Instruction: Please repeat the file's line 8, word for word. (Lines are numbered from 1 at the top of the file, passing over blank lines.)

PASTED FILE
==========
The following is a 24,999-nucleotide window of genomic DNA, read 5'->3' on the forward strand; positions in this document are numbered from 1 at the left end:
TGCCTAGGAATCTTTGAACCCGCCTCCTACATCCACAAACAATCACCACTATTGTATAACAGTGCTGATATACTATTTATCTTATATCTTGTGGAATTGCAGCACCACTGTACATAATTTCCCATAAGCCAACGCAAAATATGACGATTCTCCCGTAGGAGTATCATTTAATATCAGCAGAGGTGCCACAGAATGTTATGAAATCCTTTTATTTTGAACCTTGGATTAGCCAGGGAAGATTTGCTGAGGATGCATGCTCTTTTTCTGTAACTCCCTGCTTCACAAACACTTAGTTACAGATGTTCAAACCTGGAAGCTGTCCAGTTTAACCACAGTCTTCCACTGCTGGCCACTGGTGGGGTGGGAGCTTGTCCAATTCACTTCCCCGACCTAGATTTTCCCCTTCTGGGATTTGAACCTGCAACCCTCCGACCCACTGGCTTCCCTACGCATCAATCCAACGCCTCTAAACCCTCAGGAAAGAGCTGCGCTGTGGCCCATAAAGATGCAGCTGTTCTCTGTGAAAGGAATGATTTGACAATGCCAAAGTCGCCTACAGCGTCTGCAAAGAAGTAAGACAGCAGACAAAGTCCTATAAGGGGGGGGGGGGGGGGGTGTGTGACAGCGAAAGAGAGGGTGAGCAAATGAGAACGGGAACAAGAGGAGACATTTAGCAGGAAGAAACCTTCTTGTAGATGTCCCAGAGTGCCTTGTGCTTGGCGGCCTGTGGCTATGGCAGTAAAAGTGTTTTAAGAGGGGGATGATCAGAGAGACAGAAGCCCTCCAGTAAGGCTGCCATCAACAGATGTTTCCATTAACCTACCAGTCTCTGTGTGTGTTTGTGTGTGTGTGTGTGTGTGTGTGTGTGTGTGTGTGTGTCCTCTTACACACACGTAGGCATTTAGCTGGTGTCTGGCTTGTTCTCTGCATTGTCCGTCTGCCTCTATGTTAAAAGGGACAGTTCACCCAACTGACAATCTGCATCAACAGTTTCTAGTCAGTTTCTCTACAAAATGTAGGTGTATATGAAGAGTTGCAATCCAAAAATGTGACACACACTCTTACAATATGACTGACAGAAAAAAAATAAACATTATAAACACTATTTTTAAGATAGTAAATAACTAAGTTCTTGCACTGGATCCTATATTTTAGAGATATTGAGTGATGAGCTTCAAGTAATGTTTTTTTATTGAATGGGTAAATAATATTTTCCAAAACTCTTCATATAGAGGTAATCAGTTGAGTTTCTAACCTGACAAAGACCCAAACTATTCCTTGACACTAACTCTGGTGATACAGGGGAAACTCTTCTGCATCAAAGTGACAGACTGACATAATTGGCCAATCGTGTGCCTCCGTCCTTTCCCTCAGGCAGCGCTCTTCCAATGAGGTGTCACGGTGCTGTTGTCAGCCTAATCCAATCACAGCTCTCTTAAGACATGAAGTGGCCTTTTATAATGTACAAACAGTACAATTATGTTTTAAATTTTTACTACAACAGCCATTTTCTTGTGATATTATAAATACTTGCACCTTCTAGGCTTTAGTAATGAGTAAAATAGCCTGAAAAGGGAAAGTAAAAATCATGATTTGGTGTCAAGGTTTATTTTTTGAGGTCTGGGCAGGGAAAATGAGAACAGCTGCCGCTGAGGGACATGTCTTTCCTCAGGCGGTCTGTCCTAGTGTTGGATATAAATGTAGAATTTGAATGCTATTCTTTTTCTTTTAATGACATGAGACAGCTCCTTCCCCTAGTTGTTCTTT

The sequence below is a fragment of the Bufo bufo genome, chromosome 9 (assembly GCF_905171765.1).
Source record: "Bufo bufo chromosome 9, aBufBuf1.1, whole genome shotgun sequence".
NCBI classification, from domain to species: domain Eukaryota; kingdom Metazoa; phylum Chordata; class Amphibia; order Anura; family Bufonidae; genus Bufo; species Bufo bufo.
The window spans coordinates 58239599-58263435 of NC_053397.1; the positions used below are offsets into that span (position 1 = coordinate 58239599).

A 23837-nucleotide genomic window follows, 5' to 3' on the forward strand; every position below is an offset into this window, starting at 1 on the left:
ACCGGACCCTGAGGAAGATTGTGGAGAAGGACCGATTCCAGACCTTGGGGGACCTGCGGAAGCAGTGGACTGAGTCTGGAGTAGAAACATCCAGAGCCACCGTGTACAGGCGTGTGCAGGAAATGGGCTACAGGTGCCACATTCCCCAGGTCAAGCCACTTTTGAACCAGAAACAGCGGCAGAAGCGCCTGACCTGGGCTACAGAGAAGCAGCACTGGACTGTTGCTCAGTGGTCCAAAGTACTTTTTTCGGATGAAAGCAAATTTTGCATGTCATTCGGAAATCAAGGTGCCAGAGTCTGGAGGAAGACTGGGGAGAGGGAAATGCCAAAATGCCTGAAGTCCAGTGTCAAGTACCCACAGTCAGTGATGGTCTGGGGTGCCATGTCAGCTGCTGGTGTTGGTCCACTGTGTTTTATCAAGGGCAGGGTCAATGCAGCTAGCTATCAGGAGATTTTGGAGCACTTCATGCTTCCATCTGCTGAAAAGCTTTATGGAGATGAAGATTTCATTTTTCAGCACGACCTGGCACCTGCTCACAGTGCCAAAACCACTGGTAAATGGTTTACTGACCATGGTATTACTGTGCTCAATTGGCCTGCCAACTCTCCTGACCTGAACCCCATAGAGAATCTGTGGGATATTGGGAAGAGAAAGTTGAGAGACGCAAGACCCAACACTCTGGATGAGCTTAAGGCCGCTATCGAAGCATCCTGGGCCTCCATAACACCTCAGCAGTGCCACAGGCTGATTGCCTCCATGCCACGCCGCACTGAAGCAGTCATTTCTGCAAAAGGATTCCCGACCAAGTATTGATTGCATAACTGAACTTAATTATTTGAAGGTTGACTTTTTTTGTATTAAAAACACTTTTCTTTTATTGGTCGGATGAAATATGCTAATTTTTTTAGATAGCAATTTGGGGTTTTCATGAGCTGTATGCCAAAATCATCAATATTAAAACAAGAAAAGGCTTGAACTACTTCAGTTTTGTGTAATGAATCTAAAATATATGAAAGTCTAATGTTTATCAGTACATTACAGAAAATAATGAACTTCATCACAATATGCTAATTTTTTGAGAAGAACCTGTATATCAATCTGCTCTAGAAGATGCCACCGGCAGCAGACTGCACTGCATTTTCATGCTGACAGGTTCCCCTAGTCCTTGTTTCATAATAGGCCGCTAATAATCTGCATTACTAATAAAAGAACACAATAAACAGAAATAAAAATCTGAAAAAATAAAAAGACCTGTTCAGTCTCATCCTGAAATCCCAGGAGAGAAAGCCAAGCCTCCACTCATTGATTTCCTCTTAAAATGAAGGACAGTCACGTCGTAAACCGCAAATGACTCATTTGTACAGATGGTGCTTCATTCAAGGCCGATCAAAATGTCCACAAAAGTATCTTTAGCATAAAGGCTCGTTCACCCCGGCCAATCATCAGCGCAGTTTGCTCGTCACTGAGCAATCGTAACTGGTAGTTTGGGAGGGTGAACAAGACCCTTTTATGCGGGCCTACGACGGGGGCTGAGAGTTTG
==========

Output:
ACCGGACCCTGAGGAAGATTGTGGAGAAGGACCGATTCCAGACCTTGGGGGACCTGCGGAAGCAGTGGACTGAGTCTGGAGTAGAAACATCCAGAGCCACCGTGTACAGGCGTGTGCAGGAAATGGGCTACAGGTGCCACATTCCCCAGGTCAAGCCACTTTTGAACCAGAAACAGCGGCAGAAGCGCCTGACCTGGGCTACAGAGAAGCAGCACTGGACTGTTGCTCAGTGGTCCAAAGTACTTTTTTCGGATGAAAGCAAATTTTGCATGTCATTCGGAAATCAAGGTGCCAGAGTCTGGAGGAAGACTGGGGAGAGGGAAATGCCAAAATGCCTGAAGTCCAGTGTCAAGTACCCACAGTCAGTGATGGTCTGGGGTGCCATGTCAGCTGCTGGTGTTGGTCCACTGTGTTTTATCAAGGGCAGGGTCAATGCAGCTAGCTATCAGGAGATTTTGGAGCACTTCATGCTTCCATCTGCTGAAAAGCTTTATGGAGATGAAGATTTCATTTTTCAGCACGACCTGGCACCTGCTCACAGTGCCAAAACCACTGGTAAATGGTTTACTGACCATGGTATTACTGTGCTCAATTGGCCTGCCAACTCTCCTGACCTGAACCCCATAGAGAATCTGTGGGATATTGGGAAGAGAAAGTTGAGAGACGCAAGACCCAACACTCTGGATGAGCTTAAGGCCGCTATCGAAGCATCCTGGGCCTCCATAACACCTCAGCAGTGCCACAGGCTGATTGCCTCCATGCCACGCCGCACTGAAGCAGTCATTTCTGCAAAAGGATTCCCGACCAAGTATTGATTGCATAACTGAACTTAATTATTTGAAGGTTGACTTTTTTTGTATTAAAAACACTTTTCTTTTATTGGTCGGATGAAATATGCTAATTTTTTTAGATAGCAATTTGGGGTTTTCATGAGCTGTATGCCAAAATCATCAATATTAAAACAAGAAAAGGCTTGAACTACTTCAGTTTTGTGTAATGAATCTAAAATATATGAAAGTCTAATGTTTATCAGTACATTACAGAAAATAATGAACTTCATCACAATATGCTAATTTTTTGAGAAGAACCTGTATATCAATCTGCTCTAGAAGATGCCACCGGCAGCAGACTGCACTGCATTTTCATGCTGACAGGTTCCCCTAGTCCTTGTTTCATAATAGGCCGCTAATAATCTGCATTACTAATAAAAGAACACAATAAACAGAAATAAAAATCTGAAAAAATAAAAAGACCTGTTCAGTCTCATCCTGAAATCCCAGGAGAGAAAGCCAAGCCTCCACTCATTGATTTCCTCTTAAAATGAAGGACAGTCACGTCGTAAACCGCAAATGACTCATTTGTACAGATGGTGCTTCATTCAAGGCCGATCAAAATGTCCACAAAAGTATCTTTAGCATAAAGGCTCGTTCACCCCGGCCAATCATCAGCGCAGTTTGCTCGTCACTGAGCAATCGTAACTGGTAGTTTGGGAGGGTGAACAAGACCCTTTTATGCGGGCCTACGACGGGGGCTGAGAGTTTG